On cbc radio today some housing expert said canada has the Lowest stock per capita of all g20.

#121 Official News from CTV on 09.14.21 at 8:44 pm

Slim on 09.14.21 at 8:12 pm
Alberta healthcare is in a critical mess due to Covid-19. I wouldn’t want to wish Kenney on my worst enemy.

Bull shite for govt propaganda covidarians..

ROTFL

#122 VladTor on 09.14.21 at 8:47 pm

Garth… Stop being tribal. Immigration built this country and is vital

***********

Garth, if you would be a women and stay close to me I would kiss you!

Question is not about do we need immigration or no. Question is about only how much we need and how much from different countries?

#123 Bdwy on 09.14.21 at 8:49 pm

For Don G,

Do you like centro, olas atlas or suburbs or other?
What about matz vs pv?

Got the best taco ive ever tasted in mazatalan , tipped the guy a few bux , when i went back a couple days later he piled so much meat it was comical. Last time there i had a one hour interview to get my dog into a hotel for tbe night. Thinking of a year round rental down that way.

#124 facts on 09.14.21 at 8:59 pm

#72 XGRO & chill
“Clearly you have not read this:”

Peterson’s intellectual quality and integrity is in an entirely different universe above “this”.

#125 VladTor on 09.14.21 at 9:00 pm

to #96 S.Bby on 09.14.21 at 6:59 pm

Canada generates only 2% of world carbon emissions.

**********
Forget about this.
Every countries (except very few of them – like Russia, Brazil…) should pay us FOREST TAX.
Canada don’t need to pay carbon tax. Our forests absorbing 100 times more carbon compare with 2% carbon emissions. We need to exit from Paris agreement immediately.

#126 Flop… on 09.14.21 at 9:11 pm

Metrosexual Messiah had a Mini Meltdown…

M47BC

https://twitter.com/vancolour/status/1437609636933242883

#127 Quintilian on 09.14.21 at 9:23 pm

#107 Shawn Allen: mile wide knowledge 1/4 inch deep

“Low borrowing rates are evidence of intense competition as opposed to monopoly power.”

NO.
Low rates are evidence of Central bankers recklessly expanding their spreadsheet.

But that aside, I made no accusation of banks overcharging on mortgage rates because of lack of competition.

The banks can make a lot charging low rates on very large loans that carry no risk.

My disdain with that bank and CMHC is that the banks take no risk, and in doing so it’s to their benefit to promote homeownership, driving demand, so that what should be a 500k mortgage has now morphed into a 1.2 mil mortgage because of a hyped-up marketing tactics they use in a symbiotic relationship they have with the RE Cartel.

Both use fluff and have it packaged bearing names of economists and pass it up as research.

People want to borrow. Blame them, not the lenders. – Garth

#128 KLNR on 09.14.21 at 9:33 pm

@#124 facts on 09.14.21 at 8:59 pm
#72 XGRO & chill
“Clearly you have not read this:”

Peterson’s intellectual quality and integrity is in an entirely different universe above “this”.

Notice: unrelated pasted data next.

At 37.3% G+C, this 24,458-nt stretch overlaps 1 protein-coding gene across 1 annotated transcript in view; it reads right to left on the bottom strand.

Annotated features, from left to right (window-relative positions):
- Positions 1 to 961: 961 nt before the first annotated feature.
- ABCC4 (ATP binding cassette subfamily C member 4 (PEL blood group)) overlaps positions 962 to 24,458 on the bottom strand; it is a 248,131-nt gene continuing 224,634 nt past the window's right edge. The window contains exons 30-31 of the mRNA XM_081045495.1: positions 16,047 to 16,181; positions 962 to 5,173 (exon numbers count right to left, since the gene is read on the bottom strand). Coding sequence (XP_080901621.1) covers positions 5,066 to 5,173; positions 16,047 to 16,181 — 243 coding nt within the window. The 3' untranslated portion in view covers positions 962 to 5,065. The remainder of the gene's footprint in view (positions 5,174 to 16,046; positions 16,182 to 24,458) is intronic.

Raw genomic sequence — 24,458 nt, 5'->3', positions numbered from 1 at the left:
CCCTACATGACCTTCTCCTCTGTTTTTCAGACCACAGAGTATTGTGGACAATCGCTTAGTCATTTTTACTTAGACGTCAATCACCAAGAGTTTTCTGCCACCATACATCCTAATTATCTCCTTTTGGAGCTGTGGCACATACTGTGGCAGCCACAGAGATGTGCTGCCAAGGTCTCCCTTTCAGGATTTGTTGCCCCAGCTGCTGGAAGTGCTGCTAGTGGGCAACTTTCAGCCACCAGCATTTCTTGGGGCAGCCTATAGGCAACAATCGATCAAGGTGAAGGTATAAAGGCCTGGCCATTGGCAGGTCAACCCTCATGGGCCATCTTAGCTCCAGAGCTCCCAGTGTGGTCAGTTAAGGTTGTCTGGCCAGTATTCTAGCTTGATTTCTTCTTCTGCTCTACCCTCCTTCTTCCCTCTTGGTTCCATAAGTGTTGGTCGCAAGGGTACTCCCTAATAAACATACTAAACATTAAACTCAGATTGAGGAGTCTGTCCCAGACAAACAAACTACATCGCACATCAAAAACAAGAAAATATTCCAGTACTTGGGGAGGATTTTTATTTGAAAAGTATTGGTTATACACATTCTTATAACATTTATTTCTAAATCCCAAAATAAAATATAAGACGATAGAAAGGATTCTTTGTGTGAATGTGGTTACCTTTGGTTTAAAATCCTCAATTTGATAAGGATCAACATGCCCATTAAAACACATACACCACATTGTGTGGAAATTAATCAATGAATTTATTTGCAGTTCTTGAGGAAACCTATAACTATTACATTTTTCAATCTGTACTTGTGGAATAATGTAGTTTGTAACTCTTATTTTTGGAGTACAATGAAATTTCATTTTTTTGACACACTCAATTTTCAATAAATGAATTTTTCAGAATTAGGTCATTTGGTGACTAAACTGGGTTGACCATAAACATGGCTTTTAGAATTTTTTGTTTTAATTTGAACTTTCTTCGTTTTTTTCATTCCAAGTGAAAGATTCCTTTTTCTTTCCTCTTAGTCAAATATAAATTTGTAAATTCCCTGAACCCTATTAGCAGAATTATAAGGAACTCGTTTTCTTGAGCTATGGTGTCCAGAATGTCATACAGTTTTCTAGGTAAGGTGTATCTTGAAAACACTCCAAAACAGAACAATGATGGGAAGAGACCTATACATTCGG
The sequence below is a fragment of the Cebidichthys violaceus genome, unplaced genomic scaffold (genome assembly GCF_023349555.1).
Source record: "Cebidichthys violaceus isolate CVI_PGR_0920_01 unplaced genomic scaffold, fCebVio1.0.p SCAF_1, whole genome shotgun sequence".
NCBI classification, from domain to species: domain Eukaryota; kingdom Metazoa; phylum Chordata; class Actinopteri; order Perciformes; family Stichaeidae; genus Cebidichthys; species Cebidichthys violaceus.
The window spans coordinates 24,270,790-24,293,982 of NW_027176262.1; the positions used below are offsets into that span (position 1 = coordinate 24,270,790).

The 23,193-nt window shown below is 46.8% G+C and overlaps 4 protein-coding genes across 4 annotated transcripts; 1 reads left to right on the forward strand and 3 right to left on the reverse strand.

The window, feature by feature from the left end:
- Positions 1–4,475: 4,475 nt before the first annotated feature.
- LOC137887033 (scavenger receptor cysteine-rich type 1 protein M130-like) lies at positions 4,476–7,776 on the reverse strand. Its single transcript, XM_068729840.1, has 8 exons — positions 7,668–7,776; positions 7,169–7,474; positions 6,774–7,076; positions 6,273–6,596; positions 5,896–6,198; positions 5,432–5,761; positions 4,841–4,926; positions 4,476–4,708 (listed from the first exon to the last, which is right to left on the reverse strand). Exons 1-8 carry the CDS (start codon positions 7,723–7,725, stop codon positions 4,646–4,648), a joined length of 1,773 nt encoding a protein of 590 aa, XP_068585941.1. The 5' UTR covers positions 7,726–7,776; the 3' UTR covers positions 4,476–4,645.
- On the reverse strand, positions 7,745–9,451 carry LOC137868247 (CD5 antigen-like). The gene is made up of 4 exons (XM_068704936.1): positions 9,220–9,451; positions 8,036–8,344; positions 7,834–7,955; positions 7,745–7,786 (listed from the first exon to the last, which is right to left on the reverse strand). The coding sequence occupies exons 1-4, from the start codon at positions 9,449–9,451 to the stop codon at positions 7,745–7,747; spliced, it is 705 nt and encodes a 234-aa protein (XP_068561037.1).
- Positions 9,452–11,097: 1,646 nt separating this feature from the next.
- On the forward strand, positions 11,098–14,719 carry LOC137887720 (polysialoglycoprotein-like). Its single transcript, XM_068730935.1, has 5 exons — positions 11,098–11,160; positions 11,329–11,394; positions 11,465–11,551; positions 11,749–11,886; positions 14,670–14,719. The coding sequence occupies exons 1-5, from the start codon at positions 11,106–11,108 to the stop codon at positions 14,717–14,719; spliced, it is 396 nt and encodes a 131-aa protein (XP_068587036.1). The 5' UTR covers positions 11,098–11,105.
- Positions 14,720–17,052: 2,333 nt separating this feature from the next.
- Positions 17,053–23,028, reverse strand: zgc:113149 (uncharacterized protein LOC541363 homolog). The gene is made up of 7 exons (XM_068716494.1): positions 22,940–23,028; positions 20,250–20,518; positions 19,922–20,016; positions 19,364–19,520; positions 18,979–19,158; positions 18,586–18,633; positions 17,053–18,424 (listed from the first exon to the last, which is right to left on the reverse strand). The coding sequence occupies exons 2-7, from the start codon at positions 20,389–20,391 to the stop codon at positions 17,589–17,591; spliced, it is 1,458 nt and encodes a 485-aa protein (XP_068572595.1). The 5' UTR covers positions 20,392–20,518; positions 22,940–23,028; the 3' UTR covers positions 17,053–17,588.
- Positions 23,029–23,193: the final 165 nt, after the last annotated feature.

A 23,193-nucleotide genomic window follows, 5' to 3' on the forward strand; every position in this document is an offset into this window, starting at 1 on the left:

JP is a deeply disturbed dude.
guy is in a really dark place.

#129 TurnerNation on 09.14.21 at 9:33 pm

For Dolce Dept. #s:

– Seen elsewhere. Table 6. Most Alberta people in hospital are in there with serious pre-existing conditions. Is CV the chicken or the egg or what?

https://www.alberta.ca/stats/covid-19-alberta-statistics.htm?fbclid=IwAR0rmQY2KXnpu6ItQfXoNJCDDV44vzgad_ljzSt6Fvgszg2mBtN7SyabUFg#vaccine-outcomes
“Pre-existing conditions include respiratory diseases, diabetes, stroke, dementia, cardiovascular disease, liver diseases, renal diseases, cancer and immuno-deficiency diseases.”


— USA: All those Un-V people in the hospital. The CDC says less than 14 days after a shot you are still Un-V.

https://www.cdc.gov/mmwr/volumes/70/wr/pdfs/mm7034e5-H.pdf
. Persons were considered fully vaccinated ≥14 days after
receipt of the second dose in a 2-dose series …and unvaccinated <14 days after receipt of the


— Kanada: But we have eradicated the Flu! Do they stil test for it?

https://www.canada.ca/en/public-health/services/publications/diseases-conditions/fluwatch/2020-2021/weeks-30-34-july-25-august-28-2021.html
"Despite continued monitoring for influenza across Canada, there was no evidence of community circulation of influenza throughout the 2020-2021 surveillance season. "


— Our global elites looks set to cancel Christmas for a 2nd year. They must be roaring with laughter. All the old culture more be torn down in this global revolution Comrades.

https://www.stuff.co.nz/business/126259905/yes-the-supply-chain-grinch-will-probably-steal-christmas-again
"Consumers could face the prospect of empty shelves, or much higher prices for Christmas presents this year, as things continue to get worse at the world’s ports.
Freight Right Global Logistics chief executive Robert Khachatryan is the grinch of Christmas to come, issuing stark warnings about the likelihood of everyone in the world getting presents this Christmas."

#130 DON on 09.14.21 at 9:43 pm

#104 the jaguar on 09.14.21 at 7:37 pm
@100 DON. There is something ‘staged’ about this new development. The ‘defiant’ and ‘petulant’ response. He got a sympathy bounce a few days back and my spider sense (Jaguar version) tells me it’s a ploy. His response too rehearsed. Sophie is the shiny distraction being used in the shell game. Though I have never forgotten her response to a reporter before he was just elected….”What set him off”? (This when he began to cry when a family reference was introduced.)……
*******

Yup…i had the same thought…the headline focused on her but no mention of what the jack ass said about her. Bad reporting or a blatant brazen reuse and twist of the rock throwing incident.

While standing in the voting line about to vote, I saw a list of parties and almost voted for the Communist Party…at least they were not trying to misrepresent.